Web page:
Currently, our policy allows for exceptions, if a parent or guardian or an 18-year-old student wants to have an exception because of their own disability. That said because we've received requests from different parents wanting to record their IEP s, the administration and the board reviewed and evaluated different ways to approach that and we actually came up with a plan that we could put forward to implement. During that same time, legislators in Jefferson City introduced bills related to the recording of IEP so the board has been waiting to find out if the bill passes and then what the requirements and guidelines would be.

As an individual board member, I have evolved on my position on this. I've listened to parents and understand why they feel this supports their students. So I am personally supportive of recording IEPs -- I do believe it's very important that we take the time to train and support our educators as we take this new approach.

What should CPS do to narrow the achievement gap between some groups of students?

The achievement and opportunity gap was of great concern to me when I ran last time, and compared to this time, I've kept the same three top priorities. But the one that is my first one, which is to close the achievement gap across certain demographics. I actually expanded it to include through educational equity and enrichment opportunities. I think as we look at educational equity, it's important for us to meet the child where they are, and then really develop a prescriptive approach to help them grow in their academic world.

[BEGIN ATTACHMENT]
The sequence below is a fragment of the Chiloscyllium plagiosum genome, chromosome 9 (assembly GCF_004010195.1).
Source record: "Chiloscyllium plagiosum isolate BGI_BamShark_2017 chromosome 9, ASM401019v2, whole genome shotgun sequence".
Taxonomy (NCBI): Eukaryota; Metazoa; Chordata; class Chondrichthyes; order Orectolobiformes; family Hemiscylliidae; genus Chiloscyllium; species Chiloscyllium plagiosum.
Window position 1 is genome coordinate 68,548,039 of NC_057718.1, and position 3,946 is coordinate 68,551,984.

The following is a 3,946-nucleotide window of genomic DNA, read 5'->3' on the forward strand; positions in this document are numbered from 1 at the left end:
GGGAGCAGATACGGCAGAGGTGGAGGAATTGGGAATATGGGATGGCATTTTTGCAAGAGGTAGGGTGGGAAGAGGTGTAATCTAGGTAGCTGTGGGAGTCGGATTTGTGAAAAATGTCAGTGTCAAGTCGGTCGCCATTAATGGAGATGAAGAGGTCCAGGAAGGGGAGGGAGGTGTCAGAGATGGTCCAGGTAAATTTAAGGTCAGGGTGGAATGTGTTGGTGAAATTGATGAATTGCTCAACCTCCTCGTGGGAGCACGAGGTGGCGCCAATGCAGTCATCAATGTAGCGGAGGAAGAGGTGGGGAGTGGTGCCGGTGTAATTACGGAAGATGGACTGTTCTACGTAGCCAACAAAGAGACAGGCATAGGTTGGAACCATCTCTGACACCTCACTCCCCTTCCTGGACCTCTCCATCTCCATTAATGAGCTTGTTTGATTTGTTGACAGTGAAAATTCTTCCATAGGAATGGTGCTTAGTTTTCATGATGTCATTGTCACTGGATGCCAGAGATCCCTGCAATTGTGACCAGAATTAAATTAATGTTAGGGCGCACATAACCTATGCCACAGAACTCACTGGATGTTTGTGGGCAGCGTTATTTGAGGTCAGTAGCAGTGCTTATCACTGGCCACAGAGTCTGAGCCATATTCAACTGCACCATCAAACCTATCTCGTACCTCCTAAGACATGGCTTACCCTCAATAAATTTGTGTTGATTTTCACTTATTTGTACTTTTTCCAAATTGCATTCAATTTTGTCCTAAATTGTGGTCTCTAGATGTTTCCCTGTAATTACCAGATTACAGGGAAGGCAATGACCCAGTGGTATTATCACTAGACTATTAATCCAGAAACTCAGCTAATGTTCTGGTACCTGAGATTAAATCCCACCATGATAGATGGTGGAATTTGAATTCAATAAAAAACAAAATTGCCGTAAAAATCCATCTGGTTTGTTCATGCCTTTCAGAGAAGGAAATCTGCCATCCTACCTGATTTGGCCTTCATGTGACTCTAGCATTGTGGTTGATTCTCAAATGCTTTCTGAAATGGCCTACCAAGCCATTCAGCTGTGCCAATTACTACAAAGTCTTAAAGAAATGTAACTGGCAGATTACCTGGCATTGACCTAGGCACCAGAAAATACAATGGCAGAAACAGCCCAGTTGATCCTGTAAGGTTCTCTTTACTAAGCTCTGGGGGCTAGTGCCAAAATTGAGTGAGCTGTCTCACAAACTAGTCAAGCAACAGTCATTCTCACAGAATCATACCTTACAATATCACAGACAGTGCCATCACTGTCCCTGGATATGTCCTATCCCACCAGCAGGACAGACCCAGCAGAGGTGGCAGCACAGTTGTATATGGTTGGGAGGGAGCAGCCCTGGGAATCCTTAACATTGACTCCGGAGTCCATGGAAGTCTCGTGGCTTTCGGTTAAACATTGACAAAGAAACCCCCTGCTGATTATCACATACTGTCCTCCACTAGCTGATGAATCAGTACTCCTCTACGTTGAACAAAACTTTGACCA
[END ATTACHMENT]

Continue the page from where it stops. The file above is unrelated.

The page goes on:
So for some children, that might be a program like reading recovery, another one, it might be math support, another child, it might be social-emotional support. So I think we need to find the ways to help that individual student grow.

I am very excited about the early literacy program that the board approved last year because we had really good results for at-risk students when we did the pilot program. So I feel that that can be an incremental step for our students and their success. I'm also very excited about the enrichment opportunities that we have available to our students starting in third grade. Every student every year gets an enrichment opportunity, which in my mind helps them imagine where they fit into a bigger world.

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Matthew Sanders

Matthew Sanders is the digital content director at ABC 17 News.

Comments

1 Comment

  1. She could teach children a master class in how to not answer a question directly. I listened to her “stance” on cirriculum and I have no idea what she is planning on teaching kids. Please share your real point of view, even if it is unpopular. Political division has people so afraid to be honest these days.